Olympus OM-D E-M5 Studio Sample Photos

Camera Reviews Featured Mirrorless Olympus Samples

 
Olympus OM-D E-M5 Studio Sample PhotosMy reaction on looking at my first batch of Olympus OM-D E-M5 photos was, “this camera is better than it has any right to be.” I am really amazed by what Olympus has been able to get out of the E-M5’s new 16-megapixel Four Thirds sensor. I assumed we were reaching the point of diminishing returns with the 12-megapixel sensor in the last batch of Olympus Pen Micro Four Thirds cameras (read my Olympus E-P3 pro review). Apparently not, because the E-M5 has seriously surpassed the image quality produced by the last generation of Four Thirds sensors – even ISO 12,800 looks good to me in the right circumstance; and ISO 800 is rock solid. To my eye, ISO 3200 is where noise starts to really show itself. But the images are still sharp, with excellent detail.

I’m including a couple of real world samples below as well as the standard set of studio tests. The first (left) is an ISO 12,800 photo of my friend Rob a.k.a. zerodog. That was one of the first photos I took with the camera. It was set for auto ISO and it knocked me back a bit because I was not expecting the OM-D to produce that kind of image quality at ISO 12,800. In fact, if I hadn’t of had it set for auto ISO, I probably would have avoided shooting at an ISO that high for fear it would be a wasted shot. The other photo (right) is a bike I’m selling. I’m including it because it shows how great the image quality is at ISO 800, which I considered the edge of what was reasonable with the 12-megapixel Pen camera sensors. That’s not at all the case with the E-M5, though. I think ISO 800 looks great.

Olympus OM-D E-M5 ISO 12,800 Portrait
Olympus OM-D E-M5 ISO 12,800 Portrait
Olympus OM-D E-M5 ISO 800 Mountain bike Photo
Olympus OM-D E-M5 ISO 800 Mountain Bike Photo

Olympus OM-D E-M5 Photo Gallery >>

For all the nerds in the house, here are the technical details the Olympus OM-D E-M5 studio sample photos, below. They were taken in aperture priority mode (A) at f/8, at all sensitivity settings, from ISO 200 to ISO 25,600. Since the E-M5 is a more professionally-targeted camera, I used one of my favorite Olympus lenses, the Zuiko Digital 12-60mm Four Thirds lens, mounted with an Olympus adapter. All images were shot RAW, and then converted to 16-bit TIFFs with Adobe Lightroom 4.1. The graybar, text and logo were added in Photoshop and the files were resaved as maximum quality JPEGs. Lightroom settings were all left at their defaults – no extra noise reduction or image quality adjustment of any type was applied at any point. Feel free to geek out to your heart’s content with these tests. Download them, print them, and compare them to studio sample photos taken with other cameras.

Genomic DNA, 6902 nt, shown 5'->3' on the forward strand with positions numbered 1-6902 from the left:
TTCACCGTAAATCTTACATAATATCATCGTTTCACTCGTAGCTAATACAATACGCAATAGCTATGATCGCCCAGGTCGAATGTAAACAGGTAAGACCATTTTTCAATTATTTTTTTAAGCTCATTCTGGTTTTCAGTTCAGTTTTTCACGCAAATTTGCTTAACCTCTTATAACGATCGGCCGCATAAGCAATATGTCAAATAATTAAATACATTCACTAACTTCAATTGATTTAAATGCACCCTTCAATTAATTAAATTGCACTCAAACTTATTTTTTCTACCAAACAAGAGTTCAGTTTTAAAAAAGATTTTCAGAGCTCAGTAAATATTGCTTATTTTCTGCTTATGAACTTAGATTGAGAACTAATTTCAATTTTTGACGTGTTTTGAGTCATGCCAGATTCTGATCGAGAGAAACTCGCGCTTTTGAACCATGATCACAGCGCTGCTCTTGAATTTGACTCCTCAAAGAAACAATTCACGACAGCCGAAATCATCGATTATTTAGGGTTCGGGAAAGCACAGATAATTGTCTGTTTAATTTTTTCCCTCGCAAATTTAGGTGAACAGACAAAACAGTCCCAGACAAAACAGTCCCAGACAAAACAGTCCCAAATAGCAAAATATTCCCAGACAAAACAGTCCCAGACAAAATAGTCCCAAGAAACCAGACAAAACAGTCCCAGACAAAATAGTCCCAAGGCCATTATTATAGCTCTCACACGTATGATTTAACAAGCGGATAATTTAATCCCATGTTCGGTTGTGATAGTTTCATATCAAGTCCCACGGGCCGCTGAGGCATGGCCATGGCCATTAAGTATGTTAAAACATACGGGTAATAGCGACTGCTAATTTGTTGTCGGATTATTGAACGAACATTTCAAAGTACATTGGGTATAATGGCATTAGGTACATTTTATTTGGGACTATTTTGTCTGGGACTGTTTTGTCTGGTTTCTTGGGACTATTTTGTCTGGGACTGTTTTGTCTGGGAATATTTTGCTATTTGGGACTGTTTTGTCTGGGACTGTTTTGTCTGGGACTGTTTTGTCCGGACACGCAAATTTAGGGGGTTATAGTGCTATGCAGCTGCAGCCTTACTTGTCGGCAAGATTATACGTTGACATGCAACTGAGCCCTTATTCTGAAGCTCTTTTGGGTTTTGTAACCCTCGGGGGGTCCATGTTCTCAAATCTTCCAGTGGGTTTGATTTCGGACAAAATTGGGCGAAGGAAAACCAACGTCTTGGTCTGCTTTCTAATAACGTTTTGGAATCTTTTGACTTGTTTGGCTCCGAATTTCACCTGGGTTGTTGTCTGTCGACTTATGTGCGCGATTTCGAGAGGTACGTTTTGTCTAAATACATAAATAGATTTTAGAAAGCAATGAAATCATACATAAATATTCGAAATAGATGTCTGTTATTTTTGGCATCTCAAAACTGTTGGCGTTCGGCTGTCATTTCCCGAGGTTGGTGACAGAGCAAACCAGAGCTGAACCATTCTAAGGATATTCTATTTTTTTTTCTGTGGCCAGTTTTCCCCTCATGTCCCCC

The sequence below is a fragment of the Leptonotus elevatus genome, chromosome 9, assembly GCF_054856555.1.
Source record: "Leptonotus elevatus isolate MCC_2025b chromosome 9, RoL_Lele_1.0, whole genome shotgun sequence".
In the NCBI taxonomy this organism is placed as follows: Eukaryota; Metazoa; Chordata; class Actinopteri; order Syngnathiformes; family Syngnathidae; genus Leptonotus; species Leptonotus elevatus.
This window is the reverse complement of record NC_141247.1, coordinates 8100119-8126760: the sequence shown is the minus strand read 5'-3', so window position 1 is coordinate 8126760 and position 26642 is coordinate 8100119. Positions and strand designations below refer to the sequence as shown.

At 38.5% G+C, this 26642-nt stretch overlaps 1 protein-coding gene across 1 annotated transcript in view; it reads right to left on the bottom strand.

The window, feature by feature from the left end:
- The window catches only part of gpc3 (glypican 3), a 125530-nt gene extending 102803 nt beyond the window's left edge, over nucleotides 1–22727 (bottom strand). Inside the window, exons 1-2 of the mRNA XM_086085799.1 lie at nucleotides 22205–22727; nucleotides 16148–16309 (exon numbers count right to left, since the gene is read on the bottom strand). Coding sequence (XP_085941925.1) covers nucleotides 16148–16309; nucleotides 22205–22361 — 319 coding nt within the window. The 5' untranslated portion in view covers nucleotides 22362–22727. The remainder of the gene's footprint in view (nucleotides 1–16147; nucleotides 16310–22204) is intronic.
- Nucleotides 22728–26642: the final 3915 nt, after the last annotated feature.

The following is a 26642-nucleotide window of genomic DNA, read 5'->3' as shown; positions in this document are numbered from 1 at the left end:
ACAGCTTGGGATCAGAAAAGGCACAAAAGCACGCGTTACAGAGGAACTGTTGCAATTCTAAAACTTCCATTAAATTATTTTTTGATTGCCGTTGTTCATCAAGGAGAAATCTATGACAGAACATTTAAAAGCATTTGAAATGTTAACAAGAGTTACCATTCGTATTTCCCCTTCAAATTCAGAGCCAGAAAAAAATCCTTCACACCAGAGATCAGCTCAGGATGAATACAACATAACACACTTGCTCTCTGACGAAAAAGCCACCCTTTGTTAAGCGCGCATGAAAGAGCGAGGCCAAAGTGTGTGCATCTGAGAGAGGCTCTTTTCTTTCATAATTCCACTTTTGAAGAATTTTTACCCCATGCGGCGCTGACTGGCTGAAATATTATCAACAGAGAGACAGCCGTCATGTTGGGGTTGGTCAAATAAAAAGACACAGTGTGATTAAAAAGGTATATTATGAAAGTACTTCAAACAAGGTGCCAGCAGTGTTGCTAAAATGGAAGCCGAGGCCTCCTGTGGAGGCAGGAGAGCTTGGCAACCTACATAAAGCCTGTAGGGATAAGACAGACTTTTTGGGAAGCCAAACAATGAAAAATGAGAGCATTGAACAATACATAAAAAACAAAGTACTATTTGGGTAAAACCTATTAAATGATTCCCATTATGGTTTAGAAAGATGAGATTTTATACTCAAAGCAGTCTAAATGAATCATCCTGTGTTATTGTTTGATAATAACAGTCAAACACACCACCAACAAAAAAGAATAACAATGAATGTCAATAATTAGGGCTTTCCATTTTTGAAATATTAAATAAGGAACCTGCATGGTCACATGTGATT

Warning: these files are HUGE – be patient while they download.

 

Olympus OM-D E-M5 ISO 200 Sample Photo - click for full-size image file
Olympus OM-D E-M5
ISO 200 Sample
Olympus OM-D E-M5 ISO 400 Sample Photo - click for full-size image file
Olympus OM-D E-M5
ISO 400 Sample
Olympus OM-D E-M5 ISO 800 Sample Photo - click for full-size image file
Olympus OM-D E-M5
ISO 800 Sample

Olympus OM-D E-M5 ISO 1600 Sample Photo - click for full-size image file
Olympus OM-D E-M5
ISO 1600 Sample
Olympus OM-D E-M5 ISO 3200 Sample Photo - click for full-size image file
Olympus OM-D E-M5
ISO 3200 Sample
Olympus OM-D E-M5 ISO 6400 Sample Photo - click for full-size image file
Olympus OM-D E-M5
ISO 6400 Sample

Olympus OM-D E-M5 ISO 12,800 Sample Photo - click for full-size image file
Olympus OM-D E-M5
ISO 12,800 Sample
Olympus OM-D E-M5 ISO 25,600 Sample Photo - click for full-size image file
Olympus OM-D E-M5
ISO 25,600 Sample

Olympus OM-D E-M5 Intro >>
All Digital Camera Sample Photos >>


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About the author: Photo-John

Photo-John, a.k.a. John Shafer, is the managing editor of PhotographyREVIEW.com and has been since the site launched back in 1999. He's an avid outdoor enthusiast and spends as much time as possible on his mountain bike, hiking or skiing in the mountains. He's been taking pictures for ever and ever, and never goes anywhere without a camera.

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  • smartwombat says:

    Mine will be getting a workout over this weekend.
    I will have to read the manual carefully, because what AF works at what burst speed will be critical.
    I doubt if I’ll be using tracking AF, because it seems to hunt around the subject when it’s not moving fast.
    Getting it to lock onto the right subject in the image is tricky too, and I doubt I can get it to lock before the subject is past me.
    But I will give it a fair try in practice and qualifying sessions.

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